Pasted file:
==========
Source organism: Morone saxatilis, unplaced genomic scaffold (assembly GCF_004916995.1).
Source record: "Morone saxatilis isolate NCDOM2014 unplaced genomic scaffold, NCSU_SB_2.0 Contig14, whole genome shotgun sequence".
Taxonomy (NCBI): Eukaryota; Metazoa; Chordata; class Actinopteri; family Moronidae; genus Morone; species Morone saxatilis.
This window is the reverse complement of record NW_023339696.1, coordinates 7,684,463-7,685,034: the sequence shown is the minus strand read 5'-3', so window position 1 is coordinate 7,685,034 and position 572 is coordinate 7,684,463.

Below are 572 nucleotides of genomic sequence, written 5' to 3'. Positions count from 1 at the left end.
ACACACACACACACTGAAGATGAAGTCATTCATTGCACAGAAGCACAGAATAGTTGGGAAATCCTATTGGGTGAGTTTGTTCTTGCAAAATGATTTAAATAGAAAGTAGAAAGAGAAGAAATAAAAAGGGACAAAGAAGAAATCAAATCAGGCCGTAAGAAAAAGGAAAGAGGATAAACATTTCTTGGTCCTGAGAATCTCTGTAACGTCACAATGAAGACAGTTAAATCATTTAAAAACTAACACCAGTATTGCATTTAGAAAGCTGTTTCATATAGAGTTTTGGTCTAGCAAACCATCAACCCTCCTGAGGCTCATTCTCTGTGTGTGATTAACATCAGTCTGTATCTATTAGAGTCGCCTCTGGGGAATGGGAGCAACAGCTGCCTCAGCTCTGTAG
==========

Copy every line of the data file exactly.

Source organism: Morone saxatilis, unplaced genomic scaffold (assembly GCF_004916995.1).
Source record: "Morone saxatilis isolate NCDOM2014 unplaced genomic scaffold, NCSU_SB_2.0 Contig14, whole genome shotgun sequence".
Taxonomy (NCBI): Eukaryota; Metazoa; Chordata; class Actinopteri; family Moronidae; genus Morone; species Morone saxatilis.
This window is the reverse complement of record NW_023339696.1, coordinates 7,684,463-7,685,034: the sequence shown is the minus strand read 5'-3', so window position 1 is coordinate 7,685,034 and position 572 is coordinate 7,684,463.

Below are 572 nucleotides of genomic sequence, written 5' to 3'. Positions count from 1 at the left end.
ACACACACACACACTGAAGATGAAGTCATTCATTGCACAGAAGCACAGAATAGTTGGGAAATCCTATTGGGTGAGTTTGTTCTTGCAAAATGATTTAAATAGAAAGTAGAAAGAGAAGAAATAAAAAGGGACAAAGAAGAAATCAAATCAGGCCGTAAGAAAAAGGAAAGAGGATAAACATTTCTTGGTCCTGAGAATCTCTGTAACGTCACAATGAAGACAGTTAAATCATTTAAAAACTAACACCAGTATTGCATTTAGAAAGCTGTTTCATATAGAGTTTTGGTCTAGCAAACCATCAACCCTCCTGAGGCTCATTCTCTGTGTGTGATTAACATCAGTCTGTATCTATTAGAGTCGCCTCTGGGGAATGGGAGCAACAGCTGCCTCAGCTCTGTAG